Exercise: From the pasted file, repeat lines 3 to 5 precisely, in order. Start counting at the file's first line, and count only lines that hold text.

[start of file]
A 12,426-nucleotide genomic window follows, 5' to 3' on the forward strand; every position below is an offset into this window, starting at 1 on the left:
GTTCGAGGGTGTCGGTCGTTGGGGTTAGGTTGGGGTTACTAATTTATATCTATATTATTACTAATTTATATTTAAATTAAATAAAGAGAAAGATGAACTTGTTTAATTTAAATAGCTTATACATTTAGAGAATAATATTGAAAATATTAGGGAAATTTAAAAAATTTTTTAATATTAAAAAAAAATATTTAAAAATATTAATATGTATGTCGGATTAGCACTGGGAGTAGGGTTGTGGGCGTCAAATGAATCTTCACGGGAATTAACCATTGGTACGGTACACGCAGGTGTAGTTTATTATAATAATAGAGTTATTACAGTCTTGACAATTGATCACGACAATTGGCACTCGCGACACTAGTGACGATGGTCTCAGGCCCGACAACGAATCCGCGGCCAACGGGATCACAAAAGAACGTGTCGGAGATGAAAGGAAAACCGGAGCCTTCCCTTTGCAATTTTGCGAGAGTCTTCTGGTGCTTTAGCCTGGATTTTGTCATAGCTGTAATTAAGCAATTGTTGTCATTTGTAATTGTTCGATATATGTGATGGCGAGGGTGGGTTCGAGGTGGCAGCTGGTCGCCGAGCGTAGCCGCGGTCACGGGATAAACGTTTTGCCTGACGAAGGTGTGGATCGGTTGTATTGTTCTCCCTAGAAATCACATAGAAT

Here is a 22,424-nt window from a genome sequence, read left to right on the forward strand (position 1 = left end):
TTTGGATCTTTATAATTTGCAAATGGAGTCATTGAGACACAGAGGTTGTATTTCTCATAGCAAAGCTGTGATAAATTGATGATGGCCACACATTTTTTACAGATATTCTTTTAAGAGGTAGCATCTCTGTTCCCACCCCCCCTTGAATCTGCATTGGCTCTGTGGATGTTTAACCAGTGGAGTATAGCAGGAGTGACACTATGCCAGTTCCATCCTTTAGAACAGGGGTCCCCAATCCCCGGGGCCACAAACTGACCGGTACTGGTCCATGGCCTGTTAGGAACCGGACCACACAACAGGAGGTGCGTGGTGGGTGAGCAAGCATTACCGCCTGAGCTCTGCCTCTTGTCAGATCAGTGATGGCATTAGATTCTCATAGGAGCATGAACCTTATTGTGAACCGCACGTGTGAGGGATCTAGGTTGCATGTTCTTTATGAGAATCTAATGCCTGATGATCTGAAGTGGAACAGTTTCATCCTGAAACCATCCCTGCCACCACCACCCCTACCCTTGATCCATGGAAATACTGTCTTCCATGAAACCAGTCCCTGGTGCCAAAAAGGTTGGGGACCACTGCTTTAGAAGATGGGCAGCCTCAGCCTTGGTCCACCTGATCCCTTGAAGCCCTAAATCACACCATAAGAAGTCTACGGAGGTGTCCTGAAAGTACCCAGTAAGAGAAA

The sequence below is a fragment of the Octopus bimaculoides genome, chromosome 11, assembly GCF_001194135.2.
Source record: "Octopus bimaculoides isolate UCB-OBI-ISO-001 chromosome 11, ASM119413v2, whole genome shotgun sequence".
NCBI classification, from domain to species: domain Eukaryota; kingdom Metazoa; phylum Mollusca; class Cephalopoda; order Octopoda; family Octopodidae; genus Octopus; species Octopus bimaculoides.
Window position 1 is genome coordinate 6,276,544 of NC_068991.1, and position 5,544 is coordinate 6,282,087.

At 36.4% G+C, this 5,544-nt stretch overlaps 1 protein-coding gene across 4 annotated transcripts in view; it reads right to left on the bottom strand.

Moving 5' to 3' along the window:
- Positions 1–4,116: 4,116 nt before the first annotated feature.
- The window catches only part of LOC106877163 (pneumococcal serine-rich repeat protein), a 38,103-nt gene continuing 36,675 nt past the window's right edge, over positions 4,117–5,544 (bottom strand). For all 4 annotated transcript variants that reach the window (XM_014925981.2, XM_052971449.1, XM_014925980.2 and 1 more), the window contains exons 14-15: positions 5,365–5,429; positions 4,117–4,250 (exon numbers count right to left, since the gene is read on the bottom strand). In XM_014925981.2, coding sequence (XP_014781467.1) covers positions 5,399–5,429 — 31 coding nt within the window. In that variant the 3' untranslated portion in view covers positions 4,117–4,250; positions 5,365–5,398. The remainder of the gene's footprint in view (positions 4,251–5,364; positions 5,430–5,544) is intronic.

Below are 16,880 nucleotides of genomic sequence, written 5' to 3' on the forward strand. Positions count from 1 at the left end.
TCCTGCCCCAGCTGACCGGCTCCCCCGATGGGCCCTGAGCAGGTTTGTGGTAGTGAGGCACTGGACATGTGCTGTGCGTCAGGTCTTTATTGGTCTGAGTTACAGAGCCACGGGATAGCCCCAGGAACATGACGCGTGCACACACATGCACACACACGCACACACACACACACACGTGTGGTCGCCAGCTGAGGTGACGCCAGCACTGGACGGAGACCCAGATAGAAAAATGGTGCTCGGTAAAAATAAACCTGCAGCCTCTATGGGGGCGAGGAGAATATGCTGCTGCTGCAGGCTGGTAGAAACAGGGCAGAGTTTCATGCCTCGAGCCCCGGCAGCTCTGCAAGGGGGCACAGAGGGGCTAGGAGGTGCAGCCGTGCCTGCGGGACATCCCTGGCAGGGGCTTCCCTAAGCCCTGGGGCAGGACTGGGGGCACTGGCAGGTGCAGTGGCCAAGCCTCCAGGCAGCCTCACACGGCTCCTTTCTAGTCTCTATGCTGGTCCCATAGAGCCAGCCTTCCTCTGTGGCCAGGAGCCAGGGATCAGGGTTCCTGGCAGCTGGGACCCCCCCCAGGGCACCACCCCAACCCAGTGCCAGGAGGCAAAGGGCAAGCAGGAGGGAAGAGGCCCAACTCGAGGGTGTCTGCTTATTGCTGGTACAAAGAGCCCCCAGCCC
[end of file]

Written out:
Here is a 22,424-nt window from a genome sequence, read left to right on the forward strand (position 1 = left end):
TTTGGATCTTTATAATTTGCAAATGGAGTCATTGAGACACAGAGGTTGTATTTCTCATAGCAAAGCTGTGATAAATTGATGATGGCCACACATTTTTTACAGATATTCTTTTAAGAGGTAGCATCTCTGTTCCCACCCCCCCTTGAATCTGCATTGGCTCTGTGGATGTTTAACCAGTGGAGTATAGCAGGAGTGACACTATGCCAGTTCCATCCTTTAGAACAGGGGTCCCCAATCCCCGGGGCCACAAACTGACCGGTACTGGTCCATGGCCTGTTAGGAACCGGACCACACAACAGGAGGTGCGTGGTGGGTGAGCAAGCATTACCGCCTGAGCTCTGCCTCTTGTCAGATCAGTGATGGCATTAGATTCTCATAGGAGCATGAACCTTATTGTGAACCGCACGTGTGAGGGATCTAGGTTGCATGTTCTTTATGAGAATCTAATGCCTGATGATCTGAAGTGGAACAGTTTCATCCTGAAACCATCCCTGCCACCACCACCCCTACCCTTGATCCATGGAAATACTGTCTTCCATGAAACCAGTCCCTGGTGCCAAAAAGGTTGGGGACCACTGCTTTAGAAGATGGGCAGCCTCAGCCTTGGTCCACCTGATCCCTTGAAGCCCTAAATCACACCATAAGAAGTCTACGGAGGTGTCCTGAAAGTACCCAGTAAGAGAAA

The sequence below is a fragment of the Octopus bimaculoides genome, chromosome 11, assembly GCF_001194135.2.